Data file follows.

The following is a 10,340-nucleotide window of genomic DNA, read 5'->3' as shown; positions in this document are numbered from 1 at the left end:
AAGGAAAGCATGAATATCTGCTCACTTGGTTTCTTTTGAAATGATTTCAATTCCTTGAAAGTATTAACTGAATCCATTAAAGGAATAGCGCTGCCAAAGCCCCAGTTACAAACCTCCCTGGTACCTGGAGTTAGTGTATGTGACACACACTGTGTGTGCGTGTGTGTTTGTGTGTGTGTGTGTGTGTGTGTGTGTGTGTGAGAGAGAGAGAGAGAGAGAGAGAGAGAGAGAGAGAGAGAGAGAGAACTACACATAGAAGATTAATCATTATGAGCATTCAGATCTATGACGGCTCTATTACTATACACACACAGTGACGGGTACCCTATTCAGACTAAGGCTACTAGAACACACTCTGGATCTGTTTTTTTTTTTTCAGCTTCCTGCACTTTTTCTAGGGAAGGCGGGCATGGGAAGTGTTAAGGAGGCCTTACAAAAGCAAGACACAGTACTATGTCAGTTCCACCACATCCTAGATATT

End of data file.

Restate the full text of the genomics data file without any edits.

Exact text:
The following is a 10,340-nucleotide window of genomic DNA, read 5'->3' as shown; positions in this document are numbered from 1 at the left end:
AAGGAAAGCATGAATATCTGCTCACTTGGTTTCTTTTGAAATGATTTCAATTCCTTGAAAGTATTAACTGAATCCATTAAAGGAATAGCGCTGCCAAAGCCCCAGTTACAAACCTCCCTGGTACCTGGAGTTAGTGTATGTGACACACACTGTGTGTGCGTGTGTGTTTGTGTGTGTGTGTGTGTGTGTGTGTGTGTGTGAGAGAGAGAGAGAGAGAGAGAGAGAGAGAGAGAGAGAGAGAGAGAACTACACATAGAAGATTAATCATTATGAGCATTCAGATCTATGACGGCTCTATTACTATACACACACAGTGACGGGTACCCTATTCAGACTAAGGCTACTAGAACACACTCTGGATCTGTTTTTTTTTTTTCAGCTTCCTGCACTTTTTCTAGGGAAGGCGGGCATGGGAAGTGTTAAGGAGGCCTTACAAAAGCAAGACACAGTACTATGTCAGTTCCACCACATCCTAGATATT